Daisugi – Growing Straight Lumber without Killing the Tree

In 14th Century Japan, there was a shortage of straight lumber for building and flat land on which to grow it. Arborists there developed a technique that looks like growing trees on top of trees, called daisugi.

Similar to the European practice of pollarding for firewood and basket materials, daisugi has been likened to bonsai on steroids. Starting with a Japanese cedar tree, one chops the top off the tree once it has grown to sufficient size to survive this initial shock. The following spring, you start carefully guiding the new growth through pruning to create tall, straight trunks on top of the “platform cedar.” Pruning takes place approximately every two years and harvesting every twenty. A daisugi tree can produce new shoots for several hundred years if properly maintained.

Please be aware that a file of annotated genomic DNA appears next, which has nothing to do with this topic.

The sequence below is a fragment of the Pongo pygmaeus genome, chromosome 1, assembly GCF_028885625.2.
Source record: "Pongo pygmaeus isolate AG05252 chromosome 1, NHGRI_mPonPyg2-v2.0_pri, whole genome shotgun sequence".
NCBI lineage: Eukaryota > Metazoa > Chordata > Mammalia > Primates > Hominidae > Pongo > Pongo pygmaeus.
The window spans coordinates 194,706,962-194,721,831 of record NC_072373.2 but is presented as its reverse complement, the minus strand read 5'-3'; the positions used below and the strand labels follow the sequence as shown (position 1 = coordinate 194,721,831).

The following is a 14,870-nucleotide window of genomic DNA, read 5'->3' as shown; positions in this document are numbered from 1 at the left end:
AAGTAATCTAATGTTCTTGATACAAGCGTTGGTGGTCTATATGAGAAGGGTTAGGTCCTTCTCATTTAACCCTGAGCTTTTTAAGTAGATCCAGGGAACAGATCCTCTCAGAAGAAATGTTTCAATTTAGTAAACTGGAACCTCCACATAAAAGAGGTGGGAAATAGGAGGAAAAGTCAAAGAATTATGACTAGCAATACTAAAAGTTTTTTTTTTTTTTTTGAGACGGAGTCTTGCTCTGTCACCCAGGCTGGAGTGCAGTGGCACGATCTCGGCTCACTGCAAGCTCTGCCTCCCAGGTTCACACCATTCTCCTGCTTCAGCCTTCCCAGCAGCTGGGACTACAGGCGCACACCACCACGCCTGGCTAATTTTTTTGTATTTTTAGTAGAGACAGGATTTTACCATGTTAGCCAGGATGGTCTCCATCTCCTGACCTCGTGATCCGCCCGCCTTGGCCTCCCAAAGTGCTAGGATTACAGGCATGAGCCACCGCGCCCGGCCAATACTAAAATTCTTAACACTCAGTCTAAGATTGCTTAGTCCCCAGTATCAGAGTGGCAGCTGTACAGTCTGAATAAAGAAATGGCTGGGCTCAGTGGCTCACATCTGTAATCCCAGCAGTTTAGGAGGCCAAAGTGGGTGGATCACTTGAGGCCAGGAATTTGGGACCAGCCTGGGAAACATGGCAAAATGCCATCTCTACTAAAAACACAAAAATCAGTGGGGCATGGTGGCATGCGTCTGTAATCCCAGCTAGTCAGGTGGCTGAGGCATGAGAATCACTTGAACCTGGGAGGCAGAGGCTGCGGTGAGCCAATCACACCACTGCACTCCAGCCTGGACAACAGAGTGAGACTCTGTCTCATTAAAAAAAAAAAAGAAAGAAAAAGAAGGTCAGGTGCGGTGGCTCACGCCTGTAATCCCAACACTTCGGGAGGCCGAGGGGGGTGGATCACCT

Although often used as a decorative technique today, it seems like an interesting way to grow your own perfect lumber if you have the room for it. We suspect the technique could be used on other species that lend themselves to pollarding like oak or maple, but harvest times and reliable straight trunks might vary. With sustainable production of wood for cross-laminated timber (CLT) and other advanced timbers being of growing importance, we wonder if these techniques could make a comeback?

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